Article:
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Water project adds to friction

July 08, 1997

By DON AINES

Staff Writer

KEEDYSVILLE - The Maryland Department of the Environment has decided that Boonsboro will get a $1.5 million grant for a water project including separate filtration plants for Boonsboro and Keedysville.

"It's creating friction between the two towns," said Keedysville Assistant Mayor Lee Brandenburg. "We've had this system joint with Boonsboro for more than 30 years and it worked just fine" until the government mandated water quality improvements.

Brandenburg, who also is chairman of the town's water commission, said the MDE wants to fast-track the project, which was supposed to be completed by last year. "We don't understand why the money has to go to someone else to control us," he said.

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Yvonne Hope, a former Town Council member whose home is adjacent to the Hebron Road site where the new filtration plant would be located, said "Water is going to become more and more valuable" and the town should have control over its own supply.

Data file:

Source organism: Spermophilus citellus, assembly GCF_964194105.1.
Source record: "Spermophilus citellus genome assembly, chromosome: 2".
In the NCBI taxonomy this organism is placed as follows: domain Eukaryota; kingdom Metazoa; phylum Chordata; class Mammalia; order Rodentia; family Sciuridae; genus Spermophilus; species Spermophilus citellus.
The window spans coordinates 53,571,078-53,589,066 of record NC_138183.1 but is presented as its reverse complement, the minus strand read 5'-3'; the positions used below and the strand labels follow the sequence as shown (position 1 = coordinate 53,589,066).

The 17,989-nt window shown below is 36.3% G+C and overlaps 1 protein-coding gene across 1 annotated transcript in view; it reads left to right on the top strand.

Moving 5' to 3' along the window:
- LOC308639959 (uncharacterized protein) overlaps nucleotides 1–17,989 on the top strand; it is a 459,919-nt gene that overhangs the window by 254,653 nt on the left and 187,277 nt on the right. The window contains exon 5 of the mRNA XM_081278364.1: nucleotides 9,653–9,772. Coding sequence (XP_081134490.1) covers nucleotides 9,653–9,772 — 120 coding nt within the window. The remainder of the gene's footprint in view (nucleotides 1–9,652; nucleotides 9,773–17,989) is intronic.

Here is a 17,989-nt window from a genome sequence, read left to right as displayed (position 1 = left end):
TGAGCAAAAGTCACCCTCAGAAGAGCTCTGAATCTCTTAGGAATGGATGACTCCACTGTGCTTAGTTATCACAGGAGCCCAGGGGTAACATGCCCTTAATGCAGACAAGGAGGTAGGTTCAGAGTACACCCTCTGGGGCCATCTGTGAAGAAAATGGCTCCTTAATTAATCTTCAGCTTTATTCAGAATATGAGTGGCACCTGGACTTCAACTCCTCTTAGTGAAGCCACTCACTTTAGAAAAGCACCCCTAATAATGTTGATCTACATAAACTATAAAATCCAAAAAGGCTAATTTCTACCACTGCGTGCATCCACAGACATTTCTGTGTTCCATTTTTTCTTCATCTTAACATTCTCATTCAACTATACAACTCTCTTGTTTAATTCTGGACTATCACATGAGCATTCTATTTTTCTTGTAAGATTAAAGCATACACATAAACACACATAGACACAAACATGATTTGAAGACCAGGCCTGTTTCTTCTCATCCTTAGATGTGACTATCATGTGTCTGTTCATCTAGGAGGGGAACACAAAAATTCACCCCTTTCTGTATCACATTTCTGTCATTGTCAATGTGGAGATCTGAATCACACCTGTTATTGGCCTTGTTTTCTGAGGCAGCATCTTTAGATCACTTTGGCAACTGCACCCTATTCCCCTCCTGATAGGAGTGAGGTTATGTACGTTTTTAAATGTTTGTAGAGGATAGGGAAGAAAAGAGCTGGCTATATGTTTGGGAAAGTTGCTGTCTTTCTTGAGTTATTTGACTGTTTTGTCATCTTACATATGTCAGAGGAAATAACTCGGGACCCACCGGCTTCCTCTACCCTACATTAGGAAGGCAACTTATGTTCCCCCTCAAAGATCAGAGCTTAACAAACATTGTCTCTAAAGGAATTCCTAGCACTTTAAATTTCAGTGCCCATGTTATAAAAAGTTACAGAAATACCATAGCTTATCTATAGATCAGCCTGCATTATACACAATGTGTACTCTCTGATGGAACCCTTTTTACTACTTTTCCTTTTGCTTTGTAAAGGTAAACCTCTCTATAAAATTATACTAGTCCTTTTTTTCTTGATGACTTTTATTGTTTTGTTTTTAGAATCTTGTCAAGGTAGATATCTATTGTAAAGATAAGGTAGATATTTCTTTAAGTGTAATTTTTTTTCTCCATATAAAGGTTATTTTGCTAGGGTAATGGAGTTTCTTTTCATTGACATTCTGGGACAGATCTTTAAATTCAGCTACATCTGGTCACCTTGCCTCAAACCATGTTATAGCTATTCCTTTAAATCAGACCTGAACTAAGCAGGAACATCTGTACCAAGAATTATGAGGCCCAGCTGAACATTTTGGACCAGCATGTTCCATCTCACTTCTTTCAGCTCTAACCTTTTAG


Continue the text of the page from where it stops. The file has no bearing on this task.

Hope questioned the ability of the council and Mayor Ralph Taylor to "stand up for the people" and regain some control over the water supply.

MDE's decision could widen the water rift between the towns. At the same time, the two filtration plants could reduce or eliminate another problem. During the current dry spell, Keedysville has been pumping 200,000 gallons of water to Boonsboro each day. A filtration plant for a well Boonsboro cannot now use - because of poor water quality - could spell relief in a drought.

In addition to pumping water from Keedysville's spring, Boonsboro has been buying and trucking water in from Hagerstown.

The MDE decision bothered Brandenburg, in part, because it came "with no input from the town." There is supposed to be a meeting between the department and representatives from the two towns in Baltimore on Thursday, but he said it may have to be rescheduled.

The decision to build two plants and make Boonsboro custodian is a return to an earlier plan for the water system, according to Brandenburg. A previous plan called for one plant serving both towns at a cost of $3.1 million.

The estimate for the pumping, filtration and chlorination plant on Hebron Road and a 90,000-gallon water tank in Taylor Park was $700,000. He did not know the total cost of the MDE plan.

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